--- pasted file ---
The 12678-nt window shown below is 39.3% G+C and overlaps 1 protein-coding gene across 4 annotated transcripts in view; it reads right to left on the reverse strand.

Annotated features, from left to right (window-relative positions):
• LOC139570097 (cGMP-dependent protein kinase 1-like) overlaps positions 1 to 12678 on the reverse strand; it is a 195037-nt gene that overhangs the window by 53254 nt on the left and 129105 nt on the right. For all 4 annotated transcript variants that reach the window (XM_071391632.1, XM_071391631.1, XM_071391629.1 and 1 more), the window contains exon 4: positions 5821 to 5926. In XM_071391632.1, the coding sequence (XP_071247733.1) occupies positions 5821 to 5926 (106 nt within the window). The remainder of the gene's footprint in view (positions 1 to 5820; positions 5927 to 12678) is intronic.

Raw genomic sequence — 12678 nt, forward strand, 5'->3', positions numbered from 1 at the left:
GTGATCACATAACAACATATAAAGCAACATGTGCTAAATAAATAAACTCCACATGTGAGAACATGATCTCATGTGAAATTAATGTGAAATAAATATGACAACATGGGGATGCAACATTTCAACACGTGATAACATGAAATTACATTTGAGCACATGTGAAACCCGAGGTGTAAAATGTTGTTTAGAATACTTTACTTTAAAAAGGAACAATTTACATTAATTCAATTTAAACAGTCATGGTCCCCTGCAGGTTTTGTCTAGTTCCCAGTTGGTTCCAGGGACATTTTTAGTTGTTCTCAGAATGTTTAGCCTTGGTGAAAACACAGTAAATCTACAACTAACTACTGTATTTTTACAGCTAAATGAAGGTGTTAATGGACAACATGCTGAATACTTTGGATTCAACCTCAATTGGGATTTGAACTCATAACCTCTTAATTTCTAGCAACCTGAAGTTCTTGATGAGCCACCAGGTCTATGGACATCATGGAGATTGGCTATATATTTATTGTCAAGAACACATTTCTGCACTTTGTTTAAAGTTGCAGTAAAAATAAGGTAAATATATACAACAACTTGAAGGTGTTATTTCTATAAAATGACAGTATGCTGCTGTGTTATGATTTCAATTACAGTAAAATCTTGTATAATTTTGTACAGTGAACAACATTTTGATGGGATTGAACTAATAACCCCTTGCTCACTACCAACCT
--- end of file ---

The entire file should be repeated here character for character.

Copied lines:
The 12678-nt window shown below is 39.3% G+C and overlaps 1 protein-coding gene across 4 annotated transcripts in view; it reads right to left on the reverse strand.

Annotated features, from left to right (window-relative positions):
• LOC139570097 (cGMP-dependent protein kinase 1-like) overlaps positions 1 to 12678 on the reverse strand; it is a 195037-nt gene that overhangs the window by 53254 nt on the left and 129105 nt on the right. For all 4 annotated transcript variants that reach the window (XM_071391632.1, XM_071391631.1, XM_071391629.1 and 1 more), the window contains exon 4: positions 5821 to 5926. In XM_071391632.1, the coding sequence (XP_071247733.1) occupies positions 5821 to 5926 (106 nt within the window). The remainder of the gene's footprint in view (positions 1 to 5820; positions 5927 to 12678) is intronic.

Raw genomic sequence — 12678 nt, forward strand, 5'->3', positions numbered from 1 at the left:
GTGATCACATAACAACATATAAAGCAACATGTGCTAAATAAATAAACTCCACATGTGAGAACATGATCTCATGTGAAATTAATGTGAAATAAATATGACAACATGGGGATGCAACATTTCAACACGTGATAACATGAAATTACATTTGAGCACATGTGAAACCCGAGGTGTAAAATGTTGTTTAGAATACTTTACTTTAAAAAGGAACAATTTACATTAATTCAATTTAAACAGTCATGGTCCCCTGCAGGTTTTGTCTAGTTCCCAGTTGGTTCCAGGGACATTTTTAGTTGTTCTCAGAATGTTTAGCCTTGGTGAAAACACAGTAAATCTACAACTAACTACTGTATTTTTACAGCTAAATGAAGGTGTTAATGGACAACATGCTGAATACTTTGGATTCAACCTCAATTGGGATTTGAACTCATAACCTCTTAATTTCTAGCAACCTGAAGTTCTTGATGAGCCACCAGGTCTATGGACATCATGGAGATTGGCTATATATTTATTGTCAAGAACACATTTCTGCACTTTGTTTAAAGTTGCAGTAAAAATAAGGTAAATATATACAACAACTTGAAGGTGTTATTTCTATAAAATGACAGTATGCTGCTGTGTTATGATTTCAATTACAGTAAAATCTTGTATAATTTTGTACAGTGAACAACATTTTGATGGGATTGAACTAATAACCCCTTGCTCACTACCAACCT